June 25, 2014; New York Times
This is one story that is hard to read. Is it a parody? Is it a major cultural misunderstanding? Did Chinese multimillionaire Chen Guangbiao play a big joke on a couple of hundred homeless people in New York?
Earlier this week, Chen held his “Tour of Love and Gratitude” luncheon at the Loeb Boathouse in Central Park. The luncheon guests were some 200 to 250 homeless men and women. Supplied to the event by the New York Rescue Mission, they came not just for the gourmet lunch, but the promise of $300 in cash for every attendee. As part of the event and in return for supplying the homeless guests, the Rescue Mission cut a contract with Chen for a $90,000 donation, according to the New York Times.
Claiming that he wanted to help New York’s poor and “inspire a culture of philanthropy around the world,” Chen had advertised the lunch in a full page advertisement in the New York Times, promising lunch and $300 for “1,000 poor and destitute Americans.” Around the Internet, we’ve seen rates for a full-page ad in the Times run from about $70,000 (which is supposedly much below what the Times regularly charges) to as much as $175,000. If the ad were only 70 grand, that would have been equivalent to the cost of Chen’s giving more than 200 homeless people his $300 gifts.
At the event, there were speeches and magic tricks, the latter by Chen himself. Volunteers wearing green Chinese People’s Liberation Army military uniforms (with “Serve the People” logos on them) sang, and even Chen sang a karaoke version of “We Are the World.” But then, somehow, the money-distribution plan fell apart.
The Rescue Mission’s director of public relations, Michelle Tolson, said that the police wouldn’t permit Chen to hand out $300 per person. Somehow, however, the Rescue Mission negotiated a symbolic presentation of hundred dollar bills to a few of the participants, though they would then have to return the money. However, for the television cameras, the selected homeless posed with their $100 bills.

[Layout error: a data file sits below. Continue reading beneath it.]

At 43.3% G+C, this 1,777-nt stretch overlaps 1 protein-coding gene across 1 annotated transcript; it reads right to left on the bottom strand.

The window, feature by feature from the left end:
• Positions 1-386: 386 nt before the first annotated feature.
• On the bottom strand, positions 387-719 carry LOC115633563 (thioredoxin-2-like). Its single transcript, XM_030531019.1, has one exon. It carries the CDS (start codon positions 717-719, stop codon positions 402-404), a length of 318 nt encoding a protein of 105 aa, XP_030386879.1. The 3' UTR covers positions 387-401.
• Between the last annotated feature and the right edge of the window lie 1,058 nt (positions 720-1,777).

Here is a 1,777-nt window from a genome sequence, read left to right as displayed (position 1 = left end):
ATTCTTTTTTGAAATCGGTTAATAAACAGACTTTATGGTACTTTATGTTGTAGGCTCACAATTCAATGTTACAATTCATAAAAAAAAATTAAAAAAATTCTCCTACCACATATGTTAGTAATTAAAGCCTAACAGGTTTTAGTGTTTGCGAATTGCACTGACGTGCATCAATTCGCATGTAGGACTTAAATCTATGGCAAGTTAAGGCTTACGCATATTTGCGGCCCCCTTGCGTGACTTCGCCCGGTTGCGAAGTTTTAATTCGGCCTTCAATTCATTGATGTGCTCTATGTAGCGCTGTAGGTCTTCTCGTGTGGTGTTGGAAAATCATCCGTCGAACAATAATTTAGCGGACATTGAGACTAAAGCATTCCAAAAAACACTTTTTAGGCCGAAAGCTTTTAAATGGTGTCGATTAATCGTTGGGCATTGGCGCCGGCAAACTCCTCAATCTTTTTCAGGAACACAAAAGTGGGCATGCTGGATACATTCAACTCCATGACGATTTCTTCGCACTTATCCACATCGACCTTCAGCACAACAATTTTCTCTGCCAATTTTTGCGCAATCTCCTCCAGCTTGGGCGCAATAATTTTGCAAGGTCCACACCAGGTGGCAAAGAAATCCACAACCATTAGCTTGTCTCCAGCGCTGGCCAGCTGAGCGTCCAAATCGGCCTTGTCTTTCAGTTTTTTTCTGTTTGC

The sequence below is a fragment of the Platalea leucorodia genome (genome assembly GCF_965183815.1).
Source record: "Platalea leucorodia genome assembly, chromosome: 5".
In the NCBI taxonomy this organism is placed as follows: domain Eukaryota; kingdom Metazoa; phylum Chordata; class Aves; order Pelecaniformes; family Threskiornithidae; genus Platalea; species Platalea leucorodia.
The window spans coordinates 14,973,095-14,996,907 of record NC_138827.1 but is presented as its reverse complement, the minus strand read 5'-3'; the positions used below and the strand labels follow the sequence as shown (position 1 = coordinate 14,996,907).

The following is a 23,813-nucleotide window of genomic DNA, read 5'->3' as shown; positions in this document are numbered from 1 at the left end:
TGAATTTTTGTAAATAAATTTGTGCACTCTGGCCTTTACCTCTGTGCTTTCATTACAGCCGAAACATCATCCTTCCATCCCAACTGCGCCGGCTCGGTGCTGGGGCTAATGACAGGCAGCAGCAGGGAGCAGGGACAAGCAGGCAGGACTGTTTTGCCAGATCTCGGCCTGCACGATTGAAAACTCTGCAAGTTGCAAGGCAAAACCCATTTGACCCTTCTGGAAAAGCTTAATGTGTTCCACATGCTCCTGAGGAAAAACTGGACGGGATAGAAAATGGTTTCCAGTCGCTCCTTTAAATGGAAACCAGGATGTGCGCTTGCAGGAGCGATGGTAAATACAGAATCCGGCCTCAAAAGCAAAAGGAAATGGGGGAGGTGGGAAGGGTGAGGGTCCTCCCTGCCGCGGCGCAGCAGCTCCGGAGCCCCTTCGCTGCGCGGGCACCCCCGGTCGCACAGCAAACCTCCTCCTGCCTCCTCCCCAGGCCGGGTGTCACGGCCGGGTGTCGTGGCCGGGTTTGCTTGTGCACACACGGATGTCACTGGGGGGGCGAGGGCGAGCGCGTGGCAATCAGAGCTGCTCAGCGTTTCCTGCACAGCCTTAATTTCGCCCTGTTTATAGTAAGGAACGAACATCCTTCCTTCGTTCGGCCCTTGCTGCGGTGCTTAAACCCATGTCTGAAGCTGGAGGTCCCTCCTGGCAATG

As the homeless participants protested being played for suckers, Chen then said he would head over to the Mission later in the day to hand out the money. Craig Mayes, the CEO of the Rescue Mission, popped up and immediately contradicted that and said that would be a “violation of the contract.” Did he mean the contract that gave the Mission the $90,000 in return for corralling the homeless to the luncheon? The Times article isn’t totally clear on that point, but it seems to be the contract in question.
After all of this chaos, with the police and security guards surrounding him in a phalanx against the angry homeless luncheon participants, Chen pronounced the event “extremely successful.” That is in fitting with his lack of humility. Chen’s business card describes him as “Most Influential Person of China, Most Prominent Philanthropist of China, China Moral Leader, China Earthquake Rescue Hero, Most Well-known and Beloved Chinese Role Model, Most Charismatic Philanthropist of China.”
A fraud? A publicity stunt? Whatever his motivations, that’s the result, that’s the feeling of the couple of hundred participants as well as the additional hundred homeless who were carted to the site but left outside. To us, this is abuse—abuse of poor people by a man who may be a philanthropist of some sort in China, but has perpetrated a moral crime on these homeless persons. Complicit, however, is the New York Rescue Mission. It seems to have gotten its contract with Chen at the cost of watching Chen play with the hopes and needs and expectations of New York City’s most vulnerable and poorest citizens.—Rick Cohen